A. RFP No. 1

         Kische's RFP No. 1 requests that Defendants “produce all records, documents . . . and electronically stored information which they received or came to possess in the course of their work for Kische or JD Stellar.”[2] (Pl. Statement at 2 (ellipsis in original).) In its statement to the court, Kische further explains that through this request it seeks “accountings, emails, inventories, and electronic data interchange (EDI) records used by retailers, importers, and manufacturers in the fashion industry, ” “Quickbooks files, ” the passwords for those files, credit card bills, “sales data, ” and other records. (Id. at 1-2.) Defendants object to RFP No. 1 as unreasonable, overly burdensome, and outside the scope of litigation. (Defs. Statement at 2.) At the discovery conference, Kische's counsel focused on EDI records, Quickbooks files, passwords for those files, and sales data for both Kische and JD Stellar. Accordingly, the court construes the parties' dispute regarding RFP No. 1 as limited to those categories of documents.

         A party may “obtain discovery regarding any nonprivileged matter that is relevant to any party's claim or defense and proportional to the needs of the case.” Fed.R.Civ.P. 26(b)(1). Whether discovery is proportional to the needs of the case hinges on “the importance of the issues at stake in the action, the amount in controversy, the parties' relative access to relevant information, the parties' resources, the importance of the discovery in resolving the issues, and whether the burden or expense of the proposed discovery outweighs its likely benefit.” Id. The court has “broad discretion to limit” discovery that is not proportional to the needs of the case. Romero v. Securus Techs., Inc., No. 16-cv-1283-JM-MDD, 2017 WL 4621223, at *1 (S.D. Cal. Oct. 16, 2017).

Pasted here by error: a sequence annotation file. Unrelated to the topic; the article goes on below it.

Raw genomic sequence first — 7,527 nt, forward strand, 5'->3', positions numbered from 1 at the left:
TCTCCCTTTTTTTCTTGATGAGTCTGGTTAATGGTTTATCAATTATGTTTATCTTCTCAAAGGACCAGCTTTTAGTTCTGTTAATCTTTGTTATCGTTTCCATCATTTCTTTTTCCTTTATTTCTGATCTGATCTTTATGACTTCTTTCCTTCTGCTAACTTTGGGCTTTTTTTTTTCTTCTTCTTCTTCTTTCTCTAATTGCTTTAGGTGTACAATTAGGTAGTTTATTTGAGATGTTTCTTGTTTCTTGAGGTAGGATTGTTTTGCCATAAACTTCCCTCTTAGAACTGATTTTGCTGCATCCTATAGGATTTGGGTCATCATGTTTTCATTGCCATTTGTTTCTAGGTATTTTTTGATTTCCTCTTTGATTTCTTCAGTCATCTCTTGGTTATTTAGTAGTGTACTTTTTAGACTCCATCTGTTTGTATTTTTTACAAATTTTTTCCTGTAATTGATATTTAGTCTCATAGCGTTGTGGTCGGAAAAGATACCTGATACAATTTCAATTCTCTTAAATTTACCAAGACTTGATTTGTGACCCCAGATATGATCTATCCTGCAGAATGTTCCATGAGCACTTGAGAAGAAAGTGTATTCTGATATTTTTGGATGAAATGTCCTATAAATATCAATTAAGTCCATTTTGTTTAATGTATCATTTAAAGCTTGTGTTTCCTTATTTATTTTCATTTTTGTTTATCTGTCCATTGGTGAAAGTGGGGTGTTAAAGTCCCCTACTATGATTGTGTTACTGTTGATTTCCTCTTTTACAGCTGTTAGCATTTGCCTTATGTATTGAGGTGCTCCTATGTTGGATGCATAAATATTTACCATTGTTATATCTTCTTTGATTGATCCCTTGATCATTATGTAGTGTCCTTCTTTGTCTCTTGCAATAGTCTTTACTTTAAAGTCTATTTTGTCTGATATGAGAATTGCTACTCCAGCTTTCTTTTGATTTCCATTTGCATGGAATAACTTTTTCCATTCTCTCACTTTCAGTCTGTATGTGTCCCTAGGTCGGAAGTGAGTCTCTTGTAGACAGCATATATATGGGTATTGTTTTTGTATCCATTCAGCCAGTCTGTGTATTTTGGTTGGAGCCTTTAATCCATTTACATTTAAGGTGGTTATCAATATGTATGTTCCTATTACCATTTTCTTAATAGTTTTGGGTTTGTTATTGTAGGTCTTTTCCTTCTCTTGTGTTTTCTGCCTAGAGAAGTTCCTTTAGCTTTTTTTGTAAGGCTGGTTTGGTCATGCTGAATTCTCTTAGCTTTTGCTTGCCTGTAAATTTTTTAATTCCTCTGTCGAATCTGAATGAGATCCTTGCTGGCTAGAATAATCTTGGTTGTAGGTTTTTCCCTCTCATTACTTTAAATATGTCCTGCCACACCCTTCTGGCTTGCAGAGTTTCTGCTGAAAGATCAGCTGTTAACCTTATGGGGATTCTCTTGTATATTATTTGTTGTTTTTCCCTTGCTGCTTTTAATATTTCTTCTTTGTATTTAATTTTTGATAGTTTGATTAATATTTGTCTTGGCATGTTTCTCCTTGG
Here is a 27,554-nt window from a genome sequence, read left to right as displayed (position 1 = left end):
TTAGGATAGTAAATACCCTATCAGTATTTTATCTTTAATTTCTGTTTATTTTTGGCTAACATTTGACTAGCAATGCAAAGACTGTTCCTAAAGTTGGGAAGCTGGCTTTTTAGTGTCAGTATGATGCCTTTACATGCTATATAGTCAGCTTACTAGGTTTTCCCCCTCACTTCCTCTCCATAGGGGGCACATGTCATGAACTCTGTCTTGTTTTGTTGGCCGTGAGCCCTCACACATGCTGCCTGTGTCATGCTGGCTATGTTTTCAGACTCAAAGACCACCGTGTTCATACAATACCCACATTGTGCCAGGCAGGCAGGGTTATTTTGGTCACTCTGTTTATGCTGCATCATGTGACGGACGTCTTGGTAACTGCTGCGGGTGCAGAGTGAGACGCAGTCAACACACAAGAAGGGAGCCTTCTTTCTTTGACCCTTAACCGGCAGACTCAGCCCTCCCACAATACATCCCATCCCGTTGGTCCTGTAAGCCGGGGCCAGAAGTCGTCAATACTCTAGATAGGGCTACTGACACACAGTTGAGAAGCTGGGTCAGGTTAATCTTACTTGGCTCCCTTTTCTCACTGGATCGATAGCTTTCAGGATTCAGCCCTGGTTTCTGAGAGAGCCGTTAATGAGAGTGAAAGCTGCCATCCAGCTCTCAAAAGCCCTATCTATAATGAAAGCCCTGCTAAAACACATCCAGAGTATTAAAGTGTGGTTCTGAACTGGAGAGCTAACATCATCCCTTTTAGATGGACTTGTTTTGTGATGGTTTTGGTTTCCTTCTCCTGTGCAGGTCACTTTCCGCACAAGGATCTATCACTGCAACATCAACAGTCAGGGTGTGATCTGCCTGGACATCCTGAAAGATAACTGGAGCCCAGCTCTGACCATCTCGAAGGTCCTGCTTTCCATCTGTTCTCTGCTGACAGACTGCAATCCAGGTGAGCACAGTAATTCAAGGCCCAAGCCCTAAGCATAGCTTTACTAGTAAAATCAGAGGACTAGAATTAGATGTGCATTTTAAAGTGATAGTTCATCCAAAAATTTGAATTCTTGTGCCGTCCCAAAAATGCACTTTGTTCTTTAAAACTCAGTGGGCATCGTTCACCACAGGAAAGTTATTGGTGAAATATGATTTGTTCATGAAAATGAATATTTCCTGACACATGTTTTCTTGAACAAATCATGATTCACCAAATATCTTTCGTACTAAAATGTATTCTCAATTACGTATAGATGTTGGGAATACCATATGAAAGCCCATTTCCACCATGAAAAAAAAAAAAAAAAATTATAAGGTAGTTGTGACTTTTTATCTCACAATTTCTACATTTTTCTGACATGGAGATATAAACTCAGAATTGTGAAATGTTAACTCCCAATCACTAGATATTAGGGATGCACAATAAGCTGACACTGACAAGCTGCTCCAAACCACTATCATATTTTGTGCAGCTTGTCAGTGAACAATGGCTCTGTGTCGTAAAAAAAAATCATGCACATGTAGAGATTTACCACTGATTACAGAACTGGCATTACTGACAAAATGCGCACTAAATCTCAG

Based on the foregoing standard, the court finds that RFP No. 1 as written and as later narrowed by Kische's counsel is unduly burdensome and not proportional to the needs of the case. Accordingly, Defendants need only produce EDI records, [3]Quickbooks files, [4] passwords for those files, and sales data for JD Stellar if those documents are relevant to the claims that remain at issue in this case: trademark infringement, unfair competition, tortious interference with business relations, conversion, and unjust enrichment.[5] (See SAC; 9/6/17 Order (granting summary judgment on the duty and breach elements of breach of contract and fiduciary duty claims).) However, to the extent Defendants have retained any of those materials that belong to Kische-and thus are not JD Stellar's documents-Defendants must return all such property regardless of the cost to do so.